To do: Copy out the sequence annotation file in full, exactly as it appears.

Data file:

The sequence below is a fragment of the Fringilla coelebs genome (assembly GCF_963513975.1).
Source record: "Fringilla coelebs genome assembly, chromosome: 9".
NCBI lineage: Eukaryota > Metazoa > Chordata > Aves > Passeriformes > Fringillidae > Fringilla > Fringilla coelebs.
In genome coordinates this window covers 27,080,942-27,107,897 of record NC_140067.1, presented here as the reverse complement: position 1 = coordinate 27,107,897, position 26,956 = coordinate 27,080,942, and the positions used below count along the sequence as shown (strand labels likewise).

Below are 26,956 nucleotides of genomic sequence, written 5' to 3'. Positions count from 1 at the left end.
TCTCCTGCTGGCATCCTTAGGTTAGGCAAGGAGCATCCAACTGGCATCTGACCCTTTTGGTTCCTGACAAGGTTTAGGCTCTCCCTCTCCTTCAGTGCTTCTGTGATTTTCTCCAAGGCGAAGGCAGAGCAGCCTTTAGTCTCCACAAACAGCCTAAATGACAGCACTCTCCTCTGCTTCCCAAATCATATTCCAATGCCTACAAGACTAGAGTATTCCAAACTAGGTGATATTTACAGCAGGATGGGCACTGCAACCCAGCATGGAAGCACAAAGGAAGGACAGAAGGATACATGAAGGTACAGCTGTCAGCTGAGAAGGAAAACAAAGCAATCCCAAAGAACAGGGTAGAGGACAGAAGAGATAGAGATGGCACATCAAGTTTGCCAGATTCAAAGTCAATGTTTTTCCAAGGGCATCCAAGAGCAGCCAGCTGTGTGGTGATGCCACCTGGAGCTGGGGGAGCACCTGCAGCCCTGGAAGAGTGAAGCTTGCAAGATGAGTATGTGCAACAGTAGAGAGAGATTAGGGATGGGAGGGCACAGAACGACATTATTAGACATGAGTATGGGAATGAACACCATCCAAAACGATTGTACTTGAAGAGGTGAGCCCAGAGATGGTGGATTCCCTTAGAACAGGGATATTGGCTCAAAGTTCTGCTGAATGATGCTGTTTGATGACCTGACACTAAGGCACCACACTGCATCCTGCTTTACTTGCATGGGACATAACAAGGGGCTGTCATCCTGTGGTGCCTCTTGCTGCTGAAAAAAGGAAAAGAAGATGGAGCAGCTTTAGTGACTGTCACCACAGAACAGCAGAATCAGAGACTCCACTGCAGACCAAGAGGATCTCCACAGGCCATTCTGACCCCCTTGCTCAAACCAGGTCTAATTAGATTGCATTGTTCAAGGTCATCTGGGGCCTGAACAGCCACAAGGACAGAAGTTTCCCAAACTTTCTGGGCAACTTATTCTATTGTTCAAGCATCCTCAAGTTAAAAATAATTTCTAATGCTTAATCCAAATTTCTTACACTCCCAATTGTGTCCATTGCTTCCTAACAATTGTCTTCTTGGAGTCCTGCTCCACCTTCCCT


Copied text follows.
The sequence below is a fragment of the Fringilla coelebs genome (assembly GCF_963513975.1).
Source record: "Fringilla coelebs genome assembly, chromosome: 9".
NCBI lineage: Eukaryota > Metazoa > Chordata > Aves > Passeriformes > Fringillidae > Fringilla > Fringilla coelebs.
In genome coordinates this window covers 27,080,942-27,107,897 of record NC_140067.1, presented here as the reverse complement: position 1 = coordinate 27,107,897, position 26,956 = coordinate 27,080,942, and the positions used below count along the sequence as shown (strand labels likewise).

Below are 26,956 nucleotides of genomic sequence, written 5' to 3'. Positions count from 1 at the left end.
TCTCCTGCTGGCATCCTTAGGTTAGGCAAGGAGCATCCAACTGGCATCTGACCCTTTTGGTTCCTGACAAGGTTTAGGCTCTCCCTCTCCTTCAGTGCTTCTGTGATTTTCTCCAAGGCGAAGGCAGAGCAGCCTTTAGTCTCCACAAACAGCCTAAATGACAGCACTCTCCTCTGCTTCCCAAATCATATTCCAATGCCTACAAGACTAGAGTATTCCAAACTAGGTGATATTTACAGCAGGATGGGCACTGCAACCCAGCATGGAAGCACAAAGGAAGGACAGAAGGATACATGAAGGTACAGCTGTCAGCTGAGAAGGAAAACAAAGCAATCCCAAAGAACAGGGTAGAGGACAGAAGAGATAGAGATGGCACATCAAGTTTGCCAGATTCAAAGTCAATGTTTTTCCAAGGGCATCCAAGAGCAGCCAGCTGTGTGGTGATGCCACCTGGAGCTGGGGGAGCACCTGCAGCCCTGGAAGAGTGAAGCTTGCAAGATGAGTATGTGCAACAGTAGAGAGAGATTAGGGATGGGAGGGCACAGAACGACATTATTAGACATGAGTATGGGAATGAACACCATCCAAAACGATTGTACTTGAAGAGGTGAGCCCAGAGATGGTGGATTCCCTTAGAACAGGGATATTGGCTCAAAGTTCTGCTGAATGATGCTGTTTGATGACCTGACACTAAGGCACCACACTGCATCCTGCTTTACTTGCATGGGACATAACAAGGGGCTGTCATCCTGTGGTGCCTCTTGCTGCTGAAAAAAGGAAAAGAAGATGGAGCAGCTTTAGTGACTGTCACCACAGAACAGCAGAATCAGAGACTCCACTGCAGACCAAGAGGATCTCCACAGGCCATTCTGACCCCCTTGCTCAAACCAGGTCTAATTAGATTGCATTGTTCAAGGTCATCTGGGGCCTGAACAGCCACAAGGACAGAAGTTTCCCAAACTTTCTGGGCAACTTATTCTATTGTTCAAGCATCCTCAAGTTAAAAATAATTTCTAATGCTTAATCCAAATTTCTTACACTCCCAATTGTGTCCATTGCTTCCTAACAATTGTCTTCTTGGAGTCCTGCTCCACCTTCCCT